North Korea Building Water Park to Impress China

nk-water-slide-april-2012.jpg North Korean students ride down a water slide into a swimming pool at Kim Il Sung University in Pyongyang, April 11, 2012.

Impoverished North Korea is constructing a lavish outdoor water park in a showcase city across the border from China, which residents say appears to be a pet project of regime leader Kim Jong Un.

The park, with a swimming pool and a water slide among other facilities, is being built in Sinuiju along the Yalu River and bordering the Chinese city of Dandong, where many tourists flock to get a glimpse of the highly-secretive hermit kingdom.

But while most of North Korea’s major facilities are built out of sight from prying Chinese eyes due to security reasons, a Sinuiju resident told RFA’s Korean Service that the new water park was being constructed in a location that makes it highly visible from the other side of the border.

Speaking on condition of anonymity, he told RFA that Chinese cruise ships routinely pass within 30 meters (100 feet) of the construction site multiple times a day, and that the people of Sinuiju are starting to talk about how the project is simply meant to impress tourists.

He added that by situating the park around 500 meters (about a third of a mile) downstream from the Sino-Korean Friendship Bridge, which connects the two cities, officials were deliberately keeping it visible.

“Authorities forbid ordinary citizens from entering or leaving the country via [this part of] the Yalu River, yet they are constructing an outdoor swimming pool there,” the resident said.

“How strange it is! I don’t understand it.”

The water park, which boasts a massive slide similar to one constructed in 2012 in Pyongyang’s Rungna People's Pleasure Ground, is being built directly in front of the existing Sinuiju Amusement Park.


The resident said that it is highly unlikely that regular North Koreans will get a chance to visit the water park once it is completed.

“The facilities at the Sinuiju Amusement Park are only in operation for a few days during annual special occasions such as [North Korean founder] Kim Il Sung’s and [Kim Jong Un’s father and prior regime leader] Kim Jong Il’s birthdays,” he said.

“I am wondering for whom the new water park is intended.”

He said the park appears to be part of a campaign meant to make the young and untested leader Kim Jong Un, who took power following his father’s death from a heart attack in 2011, look more like a man-of-the-people.

But the project has largely confused communities on both sides of the Yalu who wonder why North Korea’s leadership would commit scant resources to building it, when the country lacks many other forms of basic infrastructure and suffers annual shortfalls producing food for its own people.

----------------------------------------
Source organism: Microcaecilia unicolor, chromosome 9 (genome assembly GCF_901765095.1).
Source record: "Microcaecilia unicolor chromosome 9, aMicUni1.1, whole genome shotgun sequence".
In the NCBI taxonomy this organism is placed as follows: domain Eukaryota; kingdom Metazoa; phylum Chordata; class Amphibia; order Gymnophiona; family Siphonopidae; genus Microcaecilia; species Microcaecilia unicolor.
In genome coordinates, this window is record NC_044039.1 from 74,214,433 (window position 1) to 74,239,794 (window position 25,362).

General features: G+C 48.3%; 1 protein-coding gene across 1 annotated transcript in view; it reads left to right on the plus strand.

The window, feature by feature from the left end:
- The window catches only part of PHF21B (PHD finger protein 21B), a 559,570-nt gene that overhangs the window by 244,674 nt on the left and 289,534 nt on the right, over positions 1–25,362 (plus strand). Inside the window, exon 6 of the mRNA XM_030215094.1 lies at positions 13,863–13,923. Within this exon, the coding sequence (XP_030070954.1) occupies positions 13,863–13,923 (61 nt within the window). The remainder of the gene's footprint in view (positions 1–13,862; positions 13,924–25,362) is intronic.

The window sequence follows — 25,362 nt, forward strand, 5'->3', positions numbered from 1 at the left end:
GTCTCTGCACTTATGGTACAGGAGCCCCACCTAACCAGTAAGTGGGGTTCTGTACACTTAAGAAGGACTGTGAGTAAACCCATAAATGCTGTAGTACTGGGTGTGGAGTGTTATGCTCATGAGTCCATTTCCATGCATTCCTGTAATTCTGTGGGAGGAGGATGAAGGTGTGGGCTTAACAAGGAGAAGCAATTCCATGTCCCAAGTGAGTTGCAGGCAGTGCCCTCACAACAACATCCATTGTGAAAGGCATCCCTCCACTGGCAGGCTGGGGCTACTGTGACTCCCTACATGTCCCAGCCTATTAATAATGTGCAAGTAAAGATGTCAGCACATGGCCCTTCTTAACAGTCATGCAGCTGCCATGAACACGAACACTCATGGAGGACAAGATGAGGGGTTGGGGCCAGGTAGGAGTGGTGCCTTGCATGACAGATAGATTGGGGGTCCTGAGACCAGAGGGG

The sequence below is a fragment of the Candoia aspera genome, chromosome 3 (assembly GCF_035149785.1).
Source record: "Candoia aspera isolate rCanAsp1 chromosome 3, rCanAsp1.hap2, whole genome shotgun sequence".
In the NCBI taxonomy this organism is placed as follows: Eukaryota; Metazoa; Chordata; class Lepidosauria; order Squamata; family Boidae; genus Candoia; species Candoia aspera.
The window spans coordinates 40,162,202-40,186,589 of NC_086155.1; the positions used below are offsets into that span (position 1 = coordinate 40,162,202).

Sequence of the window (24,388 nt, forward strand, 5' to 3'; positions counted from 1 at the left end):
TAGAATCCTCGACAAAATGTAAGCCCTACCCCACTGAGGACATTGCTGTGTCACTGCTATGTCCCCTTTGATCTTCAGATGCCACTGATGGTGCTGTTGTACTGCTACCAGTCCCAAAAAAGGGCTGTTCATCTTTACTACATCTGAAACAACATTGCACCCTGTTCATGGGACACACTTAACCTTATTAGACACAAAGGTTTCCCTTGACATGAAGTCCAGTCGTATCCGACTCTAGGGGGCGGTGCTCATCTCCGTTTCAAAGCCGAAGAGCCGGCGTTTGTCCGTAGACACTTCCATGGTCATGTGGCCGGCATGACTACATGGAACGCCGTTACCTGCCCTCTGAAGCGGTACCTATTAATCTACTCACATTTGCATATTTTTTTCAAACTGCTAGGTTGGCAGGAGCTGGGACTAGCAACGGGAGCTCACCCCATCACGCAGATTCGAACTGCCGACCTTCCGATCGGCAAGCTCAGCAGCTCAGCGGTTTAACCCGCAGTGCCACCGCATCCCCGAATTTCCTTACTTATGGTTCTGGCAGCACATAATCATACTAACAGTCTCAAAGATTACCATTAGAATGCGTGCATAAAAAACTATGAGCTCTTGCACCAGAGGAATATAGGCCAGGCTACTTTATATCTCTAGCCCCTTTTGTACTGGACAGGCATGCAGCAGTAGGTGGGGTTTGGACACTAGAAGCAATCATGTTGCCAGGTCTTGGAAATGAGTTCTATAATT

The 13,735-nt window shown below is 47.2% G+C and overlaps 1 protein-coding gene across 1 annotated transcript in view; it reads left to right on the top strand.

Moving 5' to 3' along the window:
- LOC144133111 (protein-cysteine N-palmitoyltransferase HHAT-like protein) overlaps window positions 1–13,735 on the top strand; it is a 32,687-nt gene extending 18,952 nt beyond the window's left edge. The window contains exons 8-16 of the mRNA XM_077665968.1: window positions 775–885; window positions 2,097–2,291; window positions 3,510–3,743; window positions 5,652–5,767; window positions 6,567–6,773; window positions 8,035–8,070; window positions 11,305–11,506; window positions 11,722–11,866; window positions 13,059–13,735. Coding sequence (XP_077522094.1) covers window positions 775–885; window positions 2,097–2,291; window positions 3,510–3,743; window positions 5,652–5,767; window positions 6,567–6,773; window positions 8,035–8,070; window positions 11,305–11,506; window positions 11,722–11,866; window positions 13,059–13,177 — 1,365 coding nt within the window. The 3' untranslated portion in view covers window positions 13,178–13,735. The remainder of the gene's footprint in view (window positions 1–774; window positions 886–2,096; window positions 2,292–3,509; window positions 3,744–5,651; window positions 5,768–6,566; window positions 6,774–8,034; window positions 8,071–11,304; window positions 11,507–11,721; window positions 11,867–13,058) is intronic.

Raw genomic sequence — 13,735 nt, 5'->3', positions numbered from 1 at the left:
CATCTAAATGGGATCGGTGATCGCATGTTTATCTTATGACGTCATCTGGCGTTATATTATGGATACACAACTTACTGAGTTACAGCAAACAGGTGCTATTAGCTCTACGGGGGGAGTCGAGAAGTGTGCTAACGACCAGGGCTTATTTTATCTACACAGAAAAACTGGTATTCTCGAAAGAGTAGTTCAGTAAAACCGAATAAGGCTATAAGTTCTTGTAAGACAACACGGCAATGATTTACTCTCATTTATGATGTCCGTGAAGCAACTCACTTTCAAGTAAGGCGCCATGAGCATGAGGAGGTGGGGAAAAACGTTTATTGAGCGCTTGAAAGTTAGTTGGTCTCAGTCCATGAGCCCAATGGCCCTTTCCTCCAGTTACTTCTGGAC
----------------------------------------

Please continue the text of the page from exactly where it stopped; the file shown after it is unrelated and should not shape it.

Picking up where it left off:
Pet projects

Kim Jong Un is regularly seen to order “pet projects” which solely benefit him and the upper hierarchy of the ruling Workers' Party of Korea while ignoring the needs of ordinary North Koreans, who are more concerned with finding their next meal than how to spend their leisure time, according to Korea watchers.

Earlier this year, Kim ordered the North Korean military to start work on a “world-class” ski resort.

Kim, who is said to have enjoyed skiing in the Alps while attending secondary school in Switzerland, ordered the construction of the Masik Pass resort apparently in response to South Korea being named host of the Winter Olympics in 2018, observers said.

Over the weekend, Pyongyang lashed out after the Swiss government refused to allow companies in the European nation to provide it with chair lifts and cable cars worth 7 million Swiss francs (U.S. $7.24 million) for the ski resort. Austrian and Italian companies had also refused to do business with North Korea.

U.N. sanctions prohibit exports of luxury items to the North.

The state-run Korean Central News Agency (KCNA) said the Masik Pass resort was meant “to provide the people, youth and children with highly civilized and happy living conditions and make them enjoy all blessings” and maintained that “objects needed for economic construction and people's living should not be subject to sanctions.”

Massive floods

Earlier this month, severe floods crippled the completed portions of the resort, sending workers scurrying to repair the site and ignoring nearby towns, according to a report by Agence France-Presse.

AFP said that dozens of people had been killed nationwide in the torrential rains that led to the flooding and cited news site Daily NK as saying that huge swathes of farmland and towns near the resort were inundated as water and mud flowed down the ski slope.

"But soldiers and workers mobilized to fix damages were only sent to the ski resort,'' the report said.

Reported by Joon-ho Kim for RFA’s Korean Service. Translated by Hyosun Kim. Written in English by Joshua Lipes.


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